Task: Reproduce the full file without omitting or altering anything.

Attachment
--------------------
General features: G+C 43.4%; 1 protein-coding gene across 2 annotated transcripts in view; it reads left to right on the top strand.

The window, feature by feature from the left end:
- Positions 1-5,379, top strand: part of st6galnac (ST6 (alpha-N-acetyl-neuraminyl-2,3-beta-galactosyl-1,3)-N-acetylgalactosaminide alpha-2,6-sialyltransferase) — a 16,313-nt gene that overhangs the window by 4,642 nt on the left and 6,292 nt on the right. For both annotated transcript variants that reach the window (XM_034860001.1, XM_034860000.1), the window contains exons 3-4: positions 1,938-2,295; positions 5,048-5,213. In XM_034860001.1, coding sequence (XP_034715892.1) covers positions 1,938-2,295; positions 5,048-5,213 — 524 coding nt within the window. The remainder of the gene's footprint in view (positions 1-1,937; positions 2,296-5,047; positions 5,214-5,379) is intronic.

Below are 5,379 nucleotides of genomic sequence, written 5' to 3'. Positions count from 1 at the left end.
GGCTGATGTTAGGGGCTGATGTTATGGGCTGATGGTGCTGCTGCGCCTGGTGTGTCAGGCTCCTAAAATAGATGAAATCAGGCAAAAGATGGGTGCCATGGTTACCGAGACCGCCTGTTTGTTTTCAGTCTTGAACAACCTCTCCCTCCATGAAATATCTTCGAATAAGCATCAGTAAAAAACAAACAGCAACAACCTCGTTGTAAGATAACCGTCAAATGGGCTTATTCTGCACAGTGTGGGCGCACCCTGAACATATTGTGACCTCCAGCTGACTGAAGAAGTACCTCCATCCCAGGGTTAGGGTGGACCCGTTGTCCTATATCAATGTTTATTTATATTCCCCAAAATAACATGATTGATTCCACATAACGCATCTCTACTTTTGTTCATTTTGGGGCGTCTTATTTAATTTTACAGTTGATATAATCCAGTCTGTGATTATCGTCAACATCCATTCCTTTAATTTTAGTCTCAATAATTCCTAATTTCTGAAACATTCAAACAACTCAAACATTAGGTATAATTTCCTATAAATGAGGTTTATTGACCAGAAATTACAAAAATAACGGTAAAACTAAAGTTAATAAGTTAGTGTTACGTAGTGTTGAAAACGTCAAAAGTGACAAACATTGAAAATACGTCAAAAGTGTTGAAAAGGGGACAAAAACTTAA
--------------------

General features: G+C 43.4%; 1 protein-coding gene across 2 annotated transcripts in view; it reads left to right on the top strand.

The window, feature by feature from the left end:
- Positions 1-5,379, top strand: part of st6galnac (ST6 (alpha-N-acetyl-neuraminyl-2,3-beta-galactosyl-1,3)-N-acetylgalactosaminide alpha-2,6-sialyltransferase) — a 16,313-nt gene that overhangs the window by 4,642 nt on the left and 6,292 nt on the right. For both annotated transcript variants that reach the window (XM_034860001.1, XM_034860000.1), the window contains exons 3-4: positions 1,938-2,295; positions 5,048-5,213. In XM_034860001.1, coding sequence (XP_034715892.1) covers positions 1,938-2,295; positions 5,048-5,213 — 524 coding nt within the window. The remainder of the gene's footprint in view (positions 1-1,937; positions 2,296-5,047; positions 5,214-5,379) is intronic.

Below are 5,379 nucleotides of genomic sequence, written 5' to 3'. Positions count from 1 at the left end.
GGCTGATGTTAGGGGCTGATGTTATGGGCTGATGGTGCTGCTGCGCCTGGTGTGTCAGGCTCCTAAAATAGATGAAATCAGGCAAAAGATGGGTGCCATGGTTACCGAGACCGCCTGTTTGTTTTCAGTCTTGAACAACCTCTCCCTCCATGAAATATCTTCGAATAAGCATCAGTAAAAAACAAACAGCAACAACCTCGTTGTAAGATAACCGTCAAATGGGCTTATTCTGCACAGTGTGGGCGCACCCTGAACATATTGTGACCTCCAGCTGACTGAAGAAGTACCTCCATCCCAGGGTTAGGGTGGACCCGTTGTCCTATATCAATGTTTATTTATATTCCCCAAAATAACATGATTGATTCCACATAACGCATCTCTACTTTTGTTCATTTTGGGGCGTCTTATTTAATTTTACAGTTGATATAATCCAGTCTGTGATTATCGTCAACATCCATTCCTTTAATTTTAGTCTCAATAATTCCTAATTTCTGAAACATTCAAACAACTCAAACATTAGGTATAATTTCCTATAAATGAGGTTTATTGACCAGAAATTACAAAAATAACGGTAAAACTAAAGTTAATAAGTTAGTGTTACGTAGTGTTGAAAACGTCAAAAGTGACAAACATTGAAAATACGTCAAAAGTGTTGAAAAGGGGACAAAAACTTAA